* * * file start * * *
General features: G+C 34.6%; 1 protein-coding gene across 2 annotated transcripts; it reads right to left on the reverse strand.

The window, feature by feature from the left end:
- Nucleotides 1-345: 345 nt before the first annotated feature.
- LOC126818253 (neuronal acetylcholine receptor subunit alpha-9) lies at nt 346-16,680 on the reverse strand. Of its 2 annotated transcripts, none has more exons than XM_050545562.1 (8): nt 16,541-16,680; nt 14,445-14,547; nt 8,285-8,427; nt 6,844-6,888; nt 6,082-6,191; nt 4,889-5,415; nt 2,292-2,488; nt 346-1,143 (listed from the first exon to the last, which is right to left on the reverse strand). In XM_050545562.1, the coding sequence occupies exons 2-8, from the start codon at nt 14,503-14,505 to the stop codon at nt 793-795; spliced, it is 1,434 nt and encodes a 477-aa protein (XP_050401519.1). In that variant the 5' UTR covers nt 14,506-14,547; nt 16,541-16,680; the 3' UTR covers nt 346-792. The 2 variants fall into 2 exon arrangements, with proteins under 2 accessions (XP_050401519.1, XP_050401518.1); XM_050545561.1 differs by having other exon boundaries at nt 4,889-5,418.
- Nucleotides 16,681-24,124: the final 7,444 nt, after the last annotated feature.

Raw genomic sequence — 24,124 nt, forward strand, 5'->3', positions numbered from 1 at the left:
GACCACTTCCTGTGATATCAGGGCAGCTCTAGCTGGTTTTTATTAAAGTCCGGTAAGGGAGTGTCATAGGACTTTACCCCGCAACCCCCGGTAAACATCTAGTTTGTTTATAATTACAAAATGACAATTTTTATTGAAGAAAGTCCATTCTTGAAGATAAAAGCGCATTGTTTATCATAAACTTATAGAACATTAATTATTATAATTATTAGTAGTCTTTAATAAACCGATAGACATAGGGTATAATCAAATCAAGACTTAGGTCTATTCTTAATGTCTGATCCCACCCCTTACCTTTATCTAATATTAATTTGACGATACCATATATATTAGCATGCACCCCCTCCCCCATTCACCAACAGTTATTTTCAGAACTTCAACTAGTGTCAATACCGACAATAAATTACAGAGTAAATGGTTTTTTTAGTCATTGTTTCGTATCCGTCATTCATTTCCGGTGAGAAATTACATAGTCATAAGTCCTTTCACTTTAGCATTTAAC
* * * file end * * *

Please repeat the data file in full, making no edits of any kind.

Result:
General features: G+C 34.6%; 1 protein-coding gene across 2 annotated transcripts; it reads right to left on the reverse strand.

The window, feature by feature from the left end:
- Nucleotides 1-345: 345 nt before the first annotated feature.
- LOC126818253 (neuronal acetylcholine receptor subunit alpha-9) lies at nt 346-16,680 on the reverse strand. Of its 2 annotated transcripts, none has more exons than XM_050545562.1 (8): nt 16,541-16,680; nt 14,445-14,547; nt 8,285-8,427; nt 6,844-6,888; nt 6,082-6,191; nt 4,889-5,415; nt 2,292-2,488; nt 346-1,143 (listed from the first exon to the last, which is right to left on the reverse strand). In XM_050545562.1, the coding sequence occupies exons 2-8, from the start codon at nt 14,503-14,505 to the stop codon at nt 793-795; spliced, it is 1,434 nt and encodes a 477-aa protein (XP_050401519.1). In that variant the 5' UTR covers nt 14,506-14,547; nt 16,541-16,680; the 3' UTR covers nt 346-792. The 2 variants fall into 2 exon arrangements, with proteins under 2 accessions (XP_050401519.1, XP_050401518.1); XM_050545561.1 differs by having other exon boundaries at nt 4,889-5,418.
- Nucleotides 16,681-24,124: the final 7,444 nt, after the last annotated feature.

Raw genomic sequence — 24,124 nt, forward strand, 5'->3', positions numbered from 1 at the left:
GACCACTTCCTGTGATATCAGGGCAGCTCTAGCTGGTTTTTATTAAAGTCCGGTAAGGGAGTGTCATAGGACTTTACCCCGCAACCCCCGGTAAACATCTAGTTTGTTTATAATTACAAAATGACAATTTTTATTGAAGAAAGTCCATTCTTGAAGATAAAAGCGCATTGTTTATCATAAACTTATAGAACATTAATTATTATAATTATTAGTAGTCTTTAATAAACCGATAGACATAGGGTATAATCAAATCAAGACTTAGGTCTATTCTTAATGTCTGATCCCACCCCTTACCTTTATCTAATATTAATTTGACGATACCATATATATTAGCATGCACCCCCTCCCCCATTCACCAACAGTTATTTTCAGAACTTCAACTAGTGTCAATACCGACAATAAATTACAGAGTAAATGGTTTTTTTAGTCATTGTTTCGTATCCGTCATTCATTTCCGGTGAGAAATTACATAGTCATAAGTCCTTTCACTTTAGCATTTAAC